You know what I’ve been doing this week? Welcoming in Autumn. It’s now September 24th, which means it’s officially acceptable to flood my house with pumpkins and gourds and sunflowers and cinnamon candles even if it is still over 90 degrees outside. And that I did, all the while cranking the AC and putting pots of soup and chili on the stove. I love this time of year!
One of the things I love the very most about fall is the fall food. (By the way, we’ve put some of our favorite fall dishes on our side bar and we’ll be adding lots more so keep taking a peek over there and re-discover some old favorites!) But above all, fall baking. Apples and ginger and cinnamon, and pumpkin. Lots of pumpkin. Which is why I was completely dismayed when I heard that Libby’s was having a major canned pumpkin shortage this year! Ack! I cannot survive the next 2 months without pumpkin puree, and neither will you, seeing as half of the recipes I’ll be posting involve it! So I thought a post on making your own pumpkin might come in handy. If you can’t find canned pumpkin in the stores, chances are you can find a real pumpkin. And making your own puree is actually really easy and pretty inexpensive. If you can’t find either, email me and I’ll sell you one of the cans I have for $37.99. 10% off if you’re a follower 😉
Homemade Pumpkin Puree
Sugar pumpkins. You should be able to find them in the produce section of most grocery stores right now and they’re pretty inexpensive. They’re almost too cute to eat! Almost…
Step 1: Preheat oven to 350 degrees. Slice pumpkin in half and remove stem. You can cut it in quarters if you want, or just leave it halved. It doesn’t really matter. I cut mine in quarters so you could see the insides better.
Step 2: Using a spoon, scrape out all of the stringy stuff and the seeds. If you want to toast the seeds (shown below), make sure to save all this junk in a bowl and not the trash can! You’ll be left with just the pumpkin rind and the flesh as shown here:
Step 3: Spray a foil-lined baking sheet with non-stick spray. Place your pumpkin cut-side down on the sheet.
Also, during this step, I would recommend covering the pumpkin with another piece of foil. I’ve never done that before, but I noticed the sticker on my pumpkin advised doing so. And I figure those pumpkin people might know a little somethin’ somethin’ about roasting pumpkin. Mine sometimes turn out a bit dry and I think covering them with foil might help keep some extra moisture in. On the flip-side, depending on your pumpkin, it may be overly moist instead. See the solution to that in step 6!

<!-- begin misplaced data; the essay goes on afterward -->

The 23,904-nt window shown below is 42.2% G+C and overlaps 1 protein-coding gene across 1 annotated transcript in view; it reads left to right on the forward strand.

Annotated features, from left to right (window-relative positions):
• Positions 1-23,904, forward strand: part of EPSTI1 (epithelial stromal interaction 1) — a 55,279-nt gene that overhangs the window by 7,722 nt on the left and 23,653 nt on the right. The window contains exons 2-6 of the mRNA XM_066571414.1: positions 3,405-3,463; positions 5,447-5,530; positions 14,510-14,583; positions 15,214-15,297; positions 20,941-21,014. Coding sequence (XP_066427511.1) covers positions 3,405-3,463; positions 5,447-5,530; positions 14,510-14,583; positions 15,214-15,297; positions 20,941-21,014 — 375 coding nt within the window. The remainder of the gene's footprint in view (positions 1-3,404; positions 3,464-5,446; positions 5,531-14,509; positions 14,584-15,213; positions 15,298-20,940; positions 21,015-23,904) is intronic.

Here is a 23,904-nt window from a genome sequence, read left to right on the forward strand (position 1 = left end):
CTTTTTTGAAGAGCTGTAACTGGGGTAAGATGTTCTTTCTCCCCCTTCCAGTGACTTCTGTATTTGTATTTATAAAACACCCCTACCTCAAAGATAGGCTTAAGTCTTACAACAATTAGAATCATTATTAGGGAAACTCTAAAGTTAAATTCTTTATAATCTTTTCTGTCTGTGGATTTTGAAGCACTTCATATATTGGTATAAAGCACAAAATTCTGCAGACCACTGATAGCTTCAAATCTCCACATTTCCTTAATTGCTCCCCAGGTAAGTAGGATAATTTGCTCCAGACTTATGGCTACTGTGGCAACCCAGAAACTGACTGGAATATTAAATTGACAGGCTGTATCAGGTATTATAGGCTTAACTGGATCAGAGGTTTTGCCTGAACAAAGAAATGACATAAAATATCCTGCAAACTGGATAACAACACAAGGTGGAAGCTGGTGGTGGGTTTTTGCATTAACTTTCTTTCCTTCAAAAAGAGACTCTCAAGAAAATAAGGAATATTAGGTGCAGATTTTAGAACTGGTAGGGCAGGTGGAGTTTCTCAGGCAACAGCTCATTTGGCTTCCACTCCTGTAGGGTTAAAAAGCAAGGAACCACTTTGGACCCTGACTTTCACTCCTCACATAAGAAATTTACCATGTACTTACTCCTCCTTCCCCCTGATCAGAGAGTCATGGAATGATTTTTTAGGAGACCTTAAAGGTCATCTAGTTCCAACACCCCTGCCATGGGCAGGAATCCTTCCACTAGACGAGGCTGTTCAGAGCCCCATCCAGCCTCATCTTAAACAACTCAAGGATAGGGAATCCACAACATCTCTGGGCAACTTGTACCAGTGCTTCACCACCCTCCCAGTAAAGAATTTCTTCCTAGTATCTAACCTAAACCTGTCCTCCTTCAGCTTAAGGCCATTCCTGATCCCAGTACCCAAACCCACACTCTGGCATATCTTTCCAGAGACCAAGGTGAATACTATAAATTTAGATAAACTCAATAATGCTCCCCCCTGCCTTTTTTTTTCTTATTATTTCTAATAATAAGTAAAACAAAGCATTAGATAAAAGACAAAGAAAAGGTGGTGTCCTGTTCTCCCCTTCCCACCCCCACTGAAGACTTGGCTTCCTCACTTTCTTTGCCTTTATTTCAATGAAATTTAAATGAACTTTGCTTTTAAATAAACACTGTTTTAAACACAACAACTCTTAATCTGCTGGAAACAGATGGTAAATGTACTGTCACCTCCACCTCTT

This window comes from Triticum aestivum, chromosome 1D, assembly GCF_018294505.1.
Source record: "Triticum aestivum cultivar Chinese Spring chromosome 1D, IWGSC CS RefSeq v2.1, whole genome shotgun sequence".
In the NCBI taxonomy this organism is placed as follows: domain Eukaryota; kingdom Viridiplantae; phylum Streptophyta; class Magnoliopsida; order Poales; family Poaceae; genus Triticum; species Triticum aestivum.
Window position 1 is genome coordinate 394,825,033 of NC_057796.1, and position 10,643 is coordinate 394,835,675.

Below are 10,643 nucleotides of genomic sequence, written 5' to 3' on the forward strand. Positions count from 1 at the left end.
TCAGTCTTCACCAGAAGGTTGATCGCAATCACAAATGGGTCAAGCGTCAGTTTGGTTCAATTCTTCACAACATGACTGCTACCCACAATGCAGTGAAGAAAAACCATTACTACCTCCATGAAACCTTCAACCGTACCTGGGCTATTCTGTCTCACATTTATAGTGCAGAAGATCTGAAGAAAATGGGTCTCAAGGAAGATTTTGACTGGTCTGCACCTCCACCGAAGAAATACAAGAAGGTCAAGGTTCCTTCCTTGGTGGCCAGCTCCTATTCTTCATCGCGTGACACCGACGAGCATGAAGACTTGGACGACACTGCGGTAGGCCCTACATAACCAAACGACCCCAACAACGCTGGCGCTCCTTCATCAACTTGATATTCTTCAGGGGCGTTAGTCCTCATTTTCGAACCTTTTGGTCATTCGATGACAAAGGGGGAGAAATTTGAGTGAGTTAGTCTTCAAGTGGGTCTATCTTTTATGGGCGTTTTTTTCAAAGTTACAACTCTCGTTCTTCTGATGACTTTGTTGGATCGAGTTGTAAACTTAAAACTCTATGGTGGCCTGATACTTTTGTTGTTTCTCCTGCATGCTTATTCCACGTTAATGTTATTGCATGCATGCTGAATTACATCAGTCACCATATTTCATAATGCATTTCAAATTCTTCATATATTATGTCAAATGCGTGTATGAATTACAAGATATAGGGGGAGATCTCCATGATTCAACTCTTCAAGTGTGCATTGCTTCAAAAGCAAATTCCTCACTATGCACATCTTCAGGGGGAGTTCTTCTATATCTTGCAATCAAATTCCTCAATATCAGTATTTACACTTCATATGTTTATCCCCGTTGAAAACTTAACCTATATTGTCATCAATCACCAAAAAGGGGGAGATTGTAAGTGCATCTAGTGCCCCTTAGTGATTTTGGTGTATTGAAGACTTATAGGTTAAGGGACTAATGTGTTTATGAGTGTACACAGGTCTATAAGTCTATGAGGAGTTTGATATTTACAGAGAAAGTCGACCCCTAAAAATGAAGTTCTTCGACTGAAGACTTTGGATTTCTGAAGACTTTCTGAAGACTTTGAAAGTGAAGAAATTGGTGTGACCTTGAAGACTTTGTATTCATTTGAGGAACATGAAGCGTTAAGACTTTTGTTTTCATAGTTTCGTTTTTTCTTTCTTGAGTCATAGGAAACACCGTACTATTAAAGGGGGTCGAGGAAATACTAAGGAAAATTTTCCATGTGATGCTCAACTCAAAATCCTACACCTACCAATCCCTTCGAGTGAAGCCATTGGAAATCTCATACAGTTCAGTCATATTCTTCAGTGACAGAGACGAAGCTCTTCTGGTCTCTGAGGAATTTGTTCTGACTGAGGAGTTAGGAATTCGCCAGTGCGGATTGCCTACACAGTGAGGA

Step 4: Cook pumpkin in your 350 degree oven for 50-60 minutes or until it’s tender when pierced with a fork. When done, remove from oven and let cool on the baking sheet.
Step 5: Use a spoon to scrape out the flesh and discard the skin/rind. It should be super soft and easy to scoop right out, kind of like scooping out an avocado.
Step 6: Place pumpkin pulp in a food processor and process until smooth. (Or you can just mash it with a fork or potato masher) Now. If your pumpkin is on the dry side, you can add a little water (or juice depending on what you’re making) at this point to get the consistency you want. My pumpkin was dry and I was aiming for the consistency of canned pumpkin so I slowly drizzled in about 1/4 cup of water until it had the right feel. If it’s too moist, just put your puree in a strainer to let some of the moisture seep through.
At this point you can use it in any recipe that calls for pumpkin puree or canned pumpkin. (Check out some of my faves at the end of this post!)
FYI: I used a 2-lb. pumpkin and it yielded 1 3/4 C puree. And if you are trying to gauge- One 15 oz. can equals 1 3/4 cups pumpkin puree and one 29 oz. can (the biggie) equals 3 1/2 cups pumpkin puree. So my 2lb pumpkin was almost exactly equal to one can.
I’ve never been much of a pumpkin seed-toaster, but I figure if you’re going to the effort of cooking your own pumpkin, you may as well use every last part of it! In my little 2-lb. pumpkin, I got 1/2 C seeds.
1/2 C pumpkin seeds, clean and dry
1/2 T butter
1/4 t olive oil
1/4 t celery salt
1/4 t onion powder
1/8 garlic powder
Now there seems to be a couple schools of thought on pumpkin seeds. The one that says you should boil them in salted water before roasting and the one that doesn’t bother with that step. I wanted to see what all the fuss was about so I boiled half of them and left the other half unboiled. After they were toasted I honestly couldn’t notice any difference, so I’m not going to bother with boiling. All you boilers out there, tell me why! I’d love to hear your thoughts on that.
There are also 2 schools when it comes to baking, low and slow or hot and fast. I’m going for instant gratification her,e so I’m gonna do hot and fast. By the time I got my pumpkin mess cleaned up and the seeds cleaned and ready to cook, my pumpkin was almost done cooking. So I took it out and turned the oven up to cook the seeds. However, if you wanted to, you could cook your seeds at 350 right along with your pumpkin and it would just take a little longer.
Let’s get on with it…
Preheat oven to 400 degrees. Melt butter and add olive oil to it. Place seeds in a small bowl and toss with butter and seasonings (except kosher salt). Lay in a single layer on a foil-lined baking sheet. (You can, of course, use any seasoning mix you want–be creative!)